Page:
Home truths on the High Street for Bank of England boss

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Media captionPupils at All Saints Catholic High School describe what they understand about the economy

Ask a bunch of teenagers about the economy, and they know where their money will go as adults.

Buying a house, a car, and being able to provide for their own children are their priorities for the future.

The Bank of England wants them to be better equipped to make those big financial decisions.

Andy Haldane, the Bank's chief economist, believes financial literacy should be built into the core curriculum early in secondary school.

"There is a huge gulf between the amount of resource and effort put into core literacy and numeracy, which are fundamental, and what we put into economic and financial literacy," he said.

Read full article Home truths on the High Street for Bank of England boss

NUS: 'Working-class students face poverty'

Image caption Selina Anderson

"Sometimes I didn't have money for lunch," says second-year university student Selina Anderson.

Before her son started school, the single mum struggled to pay for the childcare to study full-time.

Read full article NUS: 'Working-class students face poverty'

Why do schools have a massive pay gap?

Overhead shot two men and a women at work Image copyright Getty Images
Image caption Teaching staff are largely women but schools are among the employers with the biggest gender pay gaps

Walk into any school and one thing is blindingly obvious.

Teaching remains a largely female profession.

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Teenagers 'need more than GCSEs'

Neil Carberry CBI
Image caption Neil Carberry was at the launch of a new education strategy for the BBC

"A 'Gradgrind' view of preparing people for the workforce is failing."

The managing director of the CBI says he's worried about the emphasis in England's school system on rote learning techniques.

Read full article Teenagers 'need more than GCSEs'

Do commuter students lose out?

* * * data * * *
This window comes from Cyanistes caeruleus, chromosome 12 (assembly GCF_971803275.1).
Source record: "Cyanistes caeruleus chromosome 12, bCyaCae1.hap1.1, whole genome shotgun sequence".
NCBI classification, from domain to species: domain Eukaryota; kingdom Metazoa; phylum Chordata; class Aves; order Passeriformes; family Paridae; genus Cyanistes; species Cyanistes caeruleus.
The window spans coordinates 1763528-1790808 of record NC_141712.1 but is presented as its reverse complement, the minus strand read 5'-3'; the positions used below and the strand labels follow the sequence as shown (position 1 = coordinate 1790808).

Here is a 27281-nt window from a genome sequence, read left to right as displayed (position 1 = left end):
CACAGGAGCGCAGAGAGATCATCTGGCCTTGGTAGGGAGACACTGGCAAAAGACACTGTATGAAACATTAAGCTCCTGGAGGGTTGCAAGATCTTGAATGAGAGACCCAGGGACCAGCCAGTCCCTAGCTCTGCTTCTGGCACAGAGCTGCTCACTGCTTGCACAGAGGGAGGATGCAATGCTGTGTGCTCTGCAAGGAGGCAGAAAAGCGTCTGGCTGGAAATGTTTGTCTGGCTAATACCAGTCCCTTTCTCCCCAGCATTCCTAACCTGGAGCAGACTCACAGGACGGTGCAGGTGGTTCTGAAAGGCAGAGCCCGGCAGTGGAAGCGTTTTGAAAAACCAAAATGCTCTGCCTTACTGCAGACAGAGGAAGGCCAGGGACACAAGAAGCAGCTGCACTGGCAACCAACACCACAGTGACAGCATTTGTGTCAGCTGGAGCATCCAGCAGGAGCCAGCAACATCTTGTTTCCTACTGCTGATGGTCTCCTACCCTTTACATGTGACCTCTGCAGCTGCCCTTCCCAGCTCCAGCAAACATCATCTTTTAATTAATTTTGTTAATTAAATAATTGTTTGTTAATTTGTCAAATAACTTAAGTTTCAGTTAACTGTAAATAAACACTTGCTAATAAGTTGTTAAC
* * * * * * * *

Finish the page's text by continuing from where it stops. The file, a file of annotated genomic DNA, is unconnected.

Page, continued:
Anjum James-Francis Image copyright Anjum James-Francis
Image caption Anjum James-Francis commutes to university from his family home in Birmingham

"It couldn't have worked out any better for me," says Anjum James-Francis.

The 20-year-old is in his third year of being a commuter student at Newman University in Birmingham.

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Creative subjects being squeezed, schools tell BBC

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Media captionArtist Bob and Roberta Smith on why creative subjects are important in schools

Creative arts subjects are being cut back in many secondary schools in England, a BBC survey suggests.

More than 1,200 schools responded - over 40% of secondary schools.

Read full article Creative subjects being squeezed, schools tell BBC

'The kids were left with my dead husband'

Helen Daykin and her daughters Image copyright Helen Daykin
Image caption Helen Daykin and her daughters

A bereaved mother is calling for schools to make extra checks on pupils who do not turn up.

Helen Daykin's little girls spent almost 24 hours with the body of their father after his sudden death.

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'What gives you the right to touch me?'

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Media captionMPs are using the hashtag #StreetHarassment to get women talking about their experiences

MPs want to hear more from women about their experiences of unwanted sexual attention for an inquiry they're calling #StreetHarassment.

The inquiry has taken on a new urgency with a growing challenge to outdated casual assumptions that sexual harassment is nothing more than a "bit of banter" , or even worse, "fun".

Read full article 'What gives you the right to touch me?'

Is parent power driving grammar school expansion?

Henry and Florence with mum Ruth
Image caption Ruth Cornish wants an academically selective education for Henry and Florence

Like many mothers, Ruth Cornish started thinking about choosing secondary schools when her children were eight or nine years old.

She wanted an academically selective school for Henry and Florence.

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The children educated in isolation

Park Avenue Girls' High School Image copyright Google Maps
Image caption Park Avenue Girls' High School in Stoke-on-Trent was rated 'inadequate'

"I don't think anyone would think that you should have to spell out that toilet paper should be available in every toilet."

Amanda Spielman is talking about a recent inspection of a fee paying Muslim girls school where there was also no soap or drinking water for pupils.

Read full article The children educated in isolation